301 inc. invests in D's naturals Photo credit: D's Naturals on Facebook

[email protected]: General Mills invests in protein bar startup | 'Radical transparency' in food tech

Each day at 5 p.m. we collect the five top food and supplement headlines of the day, making it easy for you to catch up on today's most important natural products industry news.

General Mills’ venture fund invests in 20-year-old’s startup

Cincinnati native Daniel Katz couldn’t find anything that met his needs for a dairy-free, low-sugar protein bar, so he created his own. His company, D’s Naturals, sells plant-based protein bars and nut butters. It’s just closed a round of funding led by 2x Consumer Products Growth Partners, with participation from General Mills’ venture arm 301 Inc. Read more at Fortune…

 

Will you eat this yeast-made cheese?

Perfect Day uses cellular agriculture to create dairy products with yeast, rather than with cows, which cuts down on energy and water consumption, and produces less greenhouse gas emissions than dairy production. Considering the anti-GMO stance of many consumers today, any company employing food technology likely has concerns about whether consumers will accept its products. But cofounder Ryan Pandya says the company hasn’t received the kind of negativity it prepared for. His reasoning? "We’re making something with a purpose that resonates with people, especially millennials," he says. And, also, the company believes in "radical transparency." Read more at Forbes…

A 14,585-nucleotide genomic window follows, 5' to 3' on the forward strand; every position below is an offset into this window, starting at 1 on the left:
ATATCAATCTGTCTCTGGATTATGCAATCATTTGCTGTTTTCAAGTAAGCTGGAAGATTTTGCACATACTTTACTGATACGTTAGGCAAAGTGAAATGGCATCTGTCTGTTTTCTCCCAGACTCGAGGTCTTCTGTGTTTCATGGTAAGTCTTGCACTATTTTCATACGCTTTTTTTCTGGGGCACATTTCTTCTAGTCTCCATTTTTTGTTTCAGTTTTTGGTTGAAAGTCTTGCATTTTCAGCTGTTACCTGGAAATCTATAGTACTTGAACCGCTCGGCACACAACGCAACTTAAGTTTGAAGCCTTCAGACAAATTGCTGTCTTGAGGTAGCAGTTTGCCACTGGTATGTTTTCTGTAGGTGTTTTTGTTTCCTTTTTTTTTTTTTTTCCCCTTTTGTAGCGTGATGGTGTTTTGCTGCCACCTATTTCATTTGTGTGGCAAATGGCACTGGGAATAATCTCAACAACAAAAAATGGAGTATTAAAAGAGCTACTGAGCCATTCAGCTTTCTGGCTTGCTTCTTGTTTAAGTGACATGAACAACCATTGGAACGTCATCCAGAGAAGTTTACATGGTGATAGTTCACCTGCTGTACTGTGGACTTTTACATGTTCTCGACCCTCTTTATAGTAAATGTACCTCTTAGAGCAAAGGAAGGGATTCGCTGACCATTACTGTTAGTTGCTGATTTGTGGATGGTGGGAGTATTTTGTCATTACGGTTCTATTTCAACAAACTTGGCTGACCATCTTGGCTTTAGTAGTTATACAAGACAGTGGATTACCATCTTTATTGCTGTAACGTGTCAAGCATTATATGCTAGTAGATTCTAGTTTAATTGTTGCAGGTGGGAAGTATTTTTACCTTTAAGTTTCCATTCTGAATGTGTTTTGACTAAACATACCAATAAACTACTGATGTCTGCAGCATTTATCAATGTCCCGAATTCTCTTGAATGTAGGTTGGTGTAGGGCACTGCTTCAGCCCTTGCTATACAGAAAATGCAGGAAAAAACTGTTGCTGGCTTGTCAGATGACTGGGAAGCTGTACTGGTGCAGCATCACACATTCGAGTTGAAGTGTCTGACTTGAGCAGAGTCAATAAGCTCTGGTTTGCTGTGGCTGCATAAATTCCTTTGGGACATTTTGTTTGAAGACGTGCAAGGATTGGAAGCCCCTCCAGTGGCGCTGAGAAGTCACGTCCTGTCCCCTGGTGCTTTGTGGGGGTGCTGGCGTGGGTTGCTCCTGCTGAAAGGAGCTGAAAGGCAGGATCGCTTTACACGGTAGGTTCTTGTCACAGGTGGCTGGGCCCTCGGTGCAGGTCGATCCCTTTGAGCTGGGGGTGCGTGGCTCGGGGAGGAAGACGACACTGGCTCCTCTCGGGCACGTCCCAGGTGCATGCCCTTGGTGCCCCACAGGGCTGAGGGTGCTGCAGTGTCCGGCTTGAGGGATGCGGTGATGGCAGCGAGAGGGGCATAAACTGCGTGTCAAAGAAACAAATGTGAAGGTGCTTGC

Watch out, Whole Foods: How Costco became the most important player in the organic produce game

Costco reported $4 billion in organic food sales last year. Part of its power is the ability to make organic food cheaper and available to more people, and sticking to bigger, well-established brands. Read more at Well + Good…

 

Do we really need to double food production to feed the world by 2050?

An oft-referenced statistic from a 2009 study claims that food production needs to double by 2050 to feed the world’s growing population. But a new study from Penn State suggests that the real need is somewhere between 25 and 70 percent growth in food supply. Read more at Modern Farmer…

 

In Sri Lanka’s tea paradise, a social enterprise is brewing

Sri Lanka is one of the world’s largest tea exporters. A new certified organic tea plantation run as a social enterprise employs 30 locals and is sharing 10 percent of its revenue with workers. “We wanted to be a model to show co-ops and small farmers that you don't need to be a big factory,” says cofounder Simon Bell. Read more at NPR…

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